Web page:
Bengali food vloggers take over the internet

Their content might be just this side of cringe, but these home-makers from rural Bengal score high on confidence and chutzpah

Shrabonti Bagchi
First Published30 May 2024
 Usha Bishoyi is a food vlogger based out West Bengal's West Medinipur district
Usha Bishoyi is a food vlogger based out West Bengal’s West Medinipur district ((Instagram) )

Usha Bishoyi, a 48-year-old content creator from a village in West Bengal’s West Medinipur district, first started a cooking channel on YouTube in 2021 at her son’s behest. It did not take off. Soon after, the family’s financial situation deteriorated so much that they couldn’t afford to pay for the data needed to keep the channel alive. A couple of years down the line, when they were further in debt, Bishoyi’s son suggested she restart her vlog, but with short videos.

By some algorithmic alchemy, the short videos on her Facebook and Instagram channels, both called oldays_kitchen, started getting hits. With 362,000 followers on Instagram, she’s back in a new avatar on YouTube as well and has 1.79 million followers. Bishoyi has a particular way of presenting her short recipe videos—they all feature a chhora or catchy short rhyme about the dish being cooked or its primary ingredients—and it’s difficult to say whether it’s these, the recipes, or her brightly made up, sari-clad personality that draws viewers. Possibly, it’s a mix. But watching her, what I am struck by is her confidence and ease in front of the camera —as comfortable as the most sophisticated influencer walking the red carpet at Cannes.

Perhaps this is the best thing social media has done for us, or at least a lucky few who have come alive in front of the camera in ways they themselves couldn’t have imagined. “I was a simple Bengali housewife. It’s only thanks to my son, who has encouraged me and taught me everything, that I can do this,” says Bishoyi.

Also read: 4 Andhra recipes for the summer

Some may call their content “cringe”, but Bishoyi and many creators like her—housewives from small town and rural Bengal—have taken to social media with a chutzpah that you can’t help admiring, and have made their families’ lives better through it. “It’s a toss-up between Usha, Sima and Sonali. Stiff competition,” says a friend, sharing an Instagram reel by Sima Mondal (@simamondal3197 on Instagram; 14,700 followers), whose unexpectedly popular videos feature her cooking while her children quiz her on what she’s making. Sonali Halder (@sonalihalder680; 45,700 followers), does the same—unlike Bishoyi, they don’t share elaborate recipes but feature them cooking in their home kitchens, un-made up and usually in basic cotton nighties. Something about their content has struck a chord, and while it’s difficult to pin down internet fame, I’d venture that it’s their sheer confidence in putting up their real, unfiltered, unglamorous lives—along with the eternal Bengali obsession with food.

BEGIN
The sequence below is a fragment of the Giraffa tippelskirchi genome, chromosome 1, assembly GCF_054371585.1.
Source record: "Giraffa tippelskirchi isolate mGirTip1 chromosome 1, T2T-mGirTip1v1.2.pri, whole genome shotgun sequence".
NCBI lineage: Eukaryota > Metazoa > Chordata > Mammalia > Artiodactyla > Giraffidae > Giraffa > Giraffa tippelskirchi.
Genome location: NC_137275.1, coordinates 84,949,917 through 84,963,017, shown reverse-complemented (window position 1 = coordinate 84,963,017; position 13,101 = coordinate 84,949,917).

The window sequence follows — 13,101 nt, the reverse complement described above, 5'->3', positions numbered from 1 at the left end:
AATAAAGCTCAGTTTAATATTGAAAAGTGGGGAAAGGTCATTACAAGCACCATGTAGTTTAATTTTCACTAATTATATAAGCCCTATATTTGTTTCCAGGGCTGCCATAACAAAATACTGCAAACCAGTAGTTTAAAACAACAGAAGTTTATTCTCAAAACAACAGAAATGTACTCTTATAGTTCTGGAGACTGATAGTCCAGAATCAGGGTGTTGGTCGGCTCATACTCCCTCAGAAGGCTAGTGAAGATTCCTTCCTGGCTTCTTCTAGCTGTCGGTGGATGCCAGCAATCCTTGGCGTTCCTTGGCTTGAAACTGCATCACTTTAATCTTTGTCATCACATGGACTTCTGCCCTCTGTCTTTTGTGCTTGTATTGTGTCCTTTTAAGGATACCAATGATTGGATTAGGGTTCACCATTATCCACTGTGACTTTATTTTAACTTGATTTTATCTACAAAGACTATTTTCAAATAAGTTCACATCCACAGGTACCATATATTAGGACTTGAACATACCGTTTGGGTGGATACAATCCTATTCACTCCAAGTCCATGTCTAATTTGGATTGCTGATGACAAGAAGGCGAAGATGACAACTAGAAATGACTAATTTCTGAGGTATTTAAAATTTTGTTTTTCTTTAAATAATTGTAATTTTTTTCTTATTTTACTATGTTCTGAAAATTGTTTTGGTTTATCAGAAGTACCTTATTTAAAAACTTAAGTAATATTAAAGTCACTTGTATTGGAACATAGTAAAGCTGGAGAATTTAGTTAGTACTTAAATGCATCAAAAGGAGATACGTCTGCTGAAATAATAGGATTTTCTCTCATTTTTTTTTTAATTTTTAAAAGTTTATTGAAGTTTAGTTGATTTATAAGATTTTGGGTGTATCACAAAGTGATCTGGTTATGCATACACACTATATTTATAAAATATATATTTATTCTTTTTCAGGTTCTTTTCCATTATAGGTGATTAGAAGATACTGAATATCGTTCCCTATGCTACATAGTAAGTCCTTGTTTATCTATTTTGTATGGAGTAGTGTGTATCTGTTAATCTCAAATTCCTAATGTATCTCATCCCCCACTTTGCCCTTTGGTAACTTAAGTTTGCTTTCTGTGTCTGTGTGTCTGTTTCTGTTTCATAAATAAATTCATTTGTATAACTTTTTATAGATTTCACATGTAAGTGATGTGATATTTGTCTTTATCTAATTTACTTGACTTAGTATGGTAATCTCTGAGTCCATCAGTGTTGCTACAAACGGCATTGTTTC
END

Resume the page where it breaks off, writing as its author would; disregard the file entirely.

Their chosen ways of telling their stories may or may not remain popular—social media trends, even for content just this side of cringe, are fickle—but these home-makers have, maybe ephemerally, gamed the algorithmic machine to create better lives for themselves. With brand collaborations and ads, Bishoyi’s family is slowly paying off its debt, and she has appeared on popular Bengali TV shows, including the quiz show Dadagiri hosted by Saurav Ganguli. Halder has tied up with a Kolkata-based influencer marketing agency and has an ongoing collaboration with a small brokerage platform—which has paid for her home renovations.

These obscure corners of the internet may well disappear a few years down the line, as the www becomes more and more a predictable monolith rather than a place of odd discoveries. In the much-cited April article We Need to Rewild the Internet in Noema magazine, about the destruction of what used to be a fertile and strange ecosystem full of surprises, authors Maria Farrell and Robin Berjon write: “When we simplify complex systems, we destroy them, and the devastating consequences sometimes aren’t obvious until it’s too late... the same drive to centralize, control and extract has driven the internet to the same fate as the ravaged forests.”

In the rewilding of the internet, maybe Usha, Sima and Sonali are playing a small role.

Also read: ‘Panchayat’ Season 3 review: Not a comedy anymore

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